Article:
As Paolo Friere said:  “Washing one’s hands of the conflict between the powerful and the powerless means to side with the powerful, not to be neutral.”

Action Plan

So what do we do?

1. Expand our avenues of political expression: First, we need to remind ourselves that electoral politics is not the only productive avenue for political activism -that we need strong and independent voices and movements.

2. Refuse to let politicians use social issues to exploit us economically: We also need to reject the exploitation and manipulation of progressive values by corporatist politicians who use social issues like gay marriage and reproductive rights exactly the way Republicans do — to manipulate their own base into ignoring their own economic interests. Politicians who don’t take a stand on economic issues should be rejected, up and down the ticket.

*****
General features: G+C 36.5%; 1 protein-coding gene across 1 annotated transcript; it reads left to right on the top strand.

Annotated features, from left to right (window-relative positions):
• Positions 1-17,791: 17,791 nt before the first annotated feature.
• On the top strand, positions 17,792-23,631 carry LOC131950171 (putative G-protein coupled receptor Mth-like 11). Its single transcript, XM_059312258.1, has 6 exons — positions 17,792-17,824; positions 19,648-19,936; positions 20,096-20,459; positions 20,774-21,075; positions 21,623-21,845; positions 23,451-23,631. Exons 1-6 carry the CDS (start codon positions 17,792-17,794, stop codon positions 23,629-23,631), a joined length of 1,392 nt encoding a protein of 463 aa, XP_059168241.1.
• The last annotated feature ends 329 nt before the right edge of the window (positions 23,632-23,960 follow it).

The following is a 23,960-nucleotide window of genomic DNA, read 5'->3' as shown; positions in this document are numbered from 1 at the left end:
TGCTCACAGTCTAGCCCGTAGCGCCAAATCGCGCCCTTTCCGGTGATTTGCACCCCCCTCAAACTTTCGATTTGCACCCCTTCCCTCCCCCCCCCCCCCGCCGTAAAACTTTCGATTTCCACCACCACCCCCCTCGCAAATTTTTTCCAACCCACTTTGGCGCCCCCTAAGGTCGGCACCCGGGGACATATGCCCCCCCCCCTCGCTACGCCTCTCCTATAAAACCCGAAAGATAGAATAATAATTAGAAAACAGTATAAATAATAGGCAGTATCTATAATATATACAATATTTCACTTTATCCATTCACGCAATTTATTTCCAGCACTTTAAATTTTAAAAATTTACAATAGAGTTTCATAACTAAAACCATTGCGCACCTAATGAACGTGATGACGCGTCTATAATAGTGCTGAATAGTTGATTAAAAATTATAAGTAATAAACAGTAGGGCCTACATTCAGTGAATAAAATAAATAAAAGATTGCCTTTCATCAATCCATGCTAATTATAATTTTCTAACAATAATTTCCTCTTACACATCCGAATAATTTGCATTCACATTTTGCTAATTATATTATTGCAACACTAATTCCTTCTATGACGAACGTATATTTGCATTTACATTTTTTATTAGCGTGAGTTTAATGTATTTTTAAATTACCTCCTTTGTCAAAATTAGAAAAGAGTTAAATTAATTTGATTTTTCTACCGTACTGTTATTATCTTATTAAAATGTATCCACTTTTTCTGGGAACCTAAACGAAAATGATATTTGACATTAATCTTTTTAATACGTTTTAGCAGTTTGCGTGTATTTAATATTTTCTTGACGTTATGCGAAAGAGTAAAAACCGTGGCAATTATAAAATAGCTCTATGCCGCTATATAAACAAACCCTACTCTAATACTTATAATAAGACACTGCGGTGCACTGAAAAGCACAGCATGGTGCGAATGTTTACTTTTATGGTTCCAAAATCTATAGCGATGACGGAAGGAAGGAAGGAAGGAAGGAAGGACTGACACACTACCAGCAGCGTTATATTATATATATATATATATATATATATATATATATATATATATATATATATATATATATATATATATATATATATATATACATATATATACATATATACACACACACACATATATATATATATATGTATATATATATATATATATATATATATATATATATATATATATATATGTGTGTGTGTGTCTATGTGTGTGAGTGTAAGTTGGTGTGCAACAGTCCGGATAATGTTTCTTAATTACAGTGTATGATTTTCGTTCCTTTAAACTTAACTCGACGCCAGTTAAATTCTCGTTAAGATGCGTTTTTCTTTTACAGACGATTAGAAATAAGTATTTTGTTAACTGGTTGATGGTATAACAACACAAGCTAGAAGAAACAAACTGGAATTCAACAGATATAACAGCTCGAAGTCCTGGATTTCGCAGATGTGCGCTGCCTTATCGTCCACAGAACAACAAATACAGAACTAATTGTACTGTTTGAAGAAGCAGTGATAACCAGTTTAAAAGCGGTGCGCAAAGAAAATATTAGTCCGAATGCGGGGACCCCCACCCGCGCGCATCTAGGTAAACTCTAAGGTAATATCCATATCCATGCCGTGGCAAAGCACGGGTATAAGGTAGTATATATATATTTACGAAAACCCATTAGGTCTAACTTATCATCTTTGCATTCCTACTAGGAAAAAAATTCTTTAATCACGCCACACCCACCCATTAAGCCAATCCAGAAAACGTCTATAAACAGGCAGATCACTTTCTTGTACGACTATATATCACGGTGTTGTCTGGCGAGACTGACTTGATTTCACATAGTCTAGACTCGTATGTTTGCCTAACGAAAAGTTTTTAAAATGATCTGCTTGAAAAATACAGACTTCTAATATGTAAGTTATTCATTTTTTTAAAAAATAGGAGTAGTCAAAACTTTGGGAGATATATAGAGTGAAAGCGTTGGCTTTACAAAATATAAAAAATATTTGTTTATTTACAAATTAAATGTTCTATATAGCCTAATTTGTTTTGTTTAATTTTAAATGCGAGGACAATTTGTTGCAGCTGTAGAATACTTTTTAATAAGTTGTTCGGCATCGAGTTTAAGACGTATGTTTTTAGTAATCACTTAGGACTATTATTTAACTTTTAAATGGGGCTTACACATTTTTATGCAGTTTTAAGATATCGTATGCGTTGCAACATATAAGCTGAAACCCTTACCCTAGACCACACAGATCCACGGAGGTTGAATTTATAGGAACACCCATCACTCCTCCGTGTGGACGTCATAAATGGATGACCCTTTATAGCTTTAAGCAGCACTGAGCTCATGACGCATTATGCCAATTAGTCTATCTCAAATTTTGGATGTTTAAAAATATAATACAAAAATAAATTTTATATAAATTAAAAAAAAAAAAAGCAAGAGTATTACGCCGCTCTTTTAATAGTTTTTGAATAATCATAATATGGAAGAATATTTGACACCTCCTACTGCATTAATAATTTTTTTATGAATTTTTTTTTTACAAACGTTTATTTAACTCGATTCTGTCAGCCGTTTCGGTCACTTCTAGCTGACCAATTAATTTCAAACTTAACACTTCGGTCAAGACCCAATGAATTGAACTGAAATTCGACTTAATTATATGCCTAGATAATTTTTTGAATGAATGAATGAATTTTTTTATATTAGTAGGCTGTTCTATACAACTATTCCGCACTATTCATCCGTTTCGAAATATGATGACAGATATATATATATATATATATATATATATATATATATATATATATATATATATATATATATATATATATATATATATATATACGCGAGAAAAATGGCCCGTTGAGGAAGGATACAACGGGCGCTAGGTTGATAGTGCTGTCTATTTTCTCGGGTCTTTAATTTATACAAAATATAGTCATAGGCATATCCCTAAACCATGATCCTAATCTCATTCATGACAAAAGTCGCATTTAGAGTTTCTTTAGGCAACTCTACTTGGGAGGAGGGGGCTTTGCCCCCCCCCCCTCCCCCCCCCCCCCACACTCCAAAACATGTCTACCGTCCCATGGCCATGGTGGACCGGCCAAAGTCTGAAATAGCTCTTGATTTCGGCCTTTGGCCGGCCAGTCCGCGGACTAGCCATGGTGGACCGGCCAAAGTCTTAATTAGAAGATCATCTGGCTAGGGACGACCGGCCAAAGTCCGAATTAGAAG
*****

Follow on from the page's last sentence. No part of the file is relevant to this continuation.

3. Explain what is changing — and contrast what is with what should be: We need to do a better job of explaining what’s happening, so that we can make people aware of the harmful changes taking place all around them. And it’s not just about “change”: It’s also about contrast - between economic conditions as they are, and conditions as they should be and could be, if we can find the political will.

4. Expand the vocabulary of the possible: The “learned helplessness” outlook says “the rich and powerful always win; we don’t stand a chance.” History tells us otherwise.  From the American Revolution to the breaking up of the railroads, from Teddy Roosevelt’s trust-busting to FDR’s New Deal, from Ike’s Social Security and labor union expansion to LBJ’s Great Society victories, we need to remind ourselves of what we’ve accomplished under similar conditions.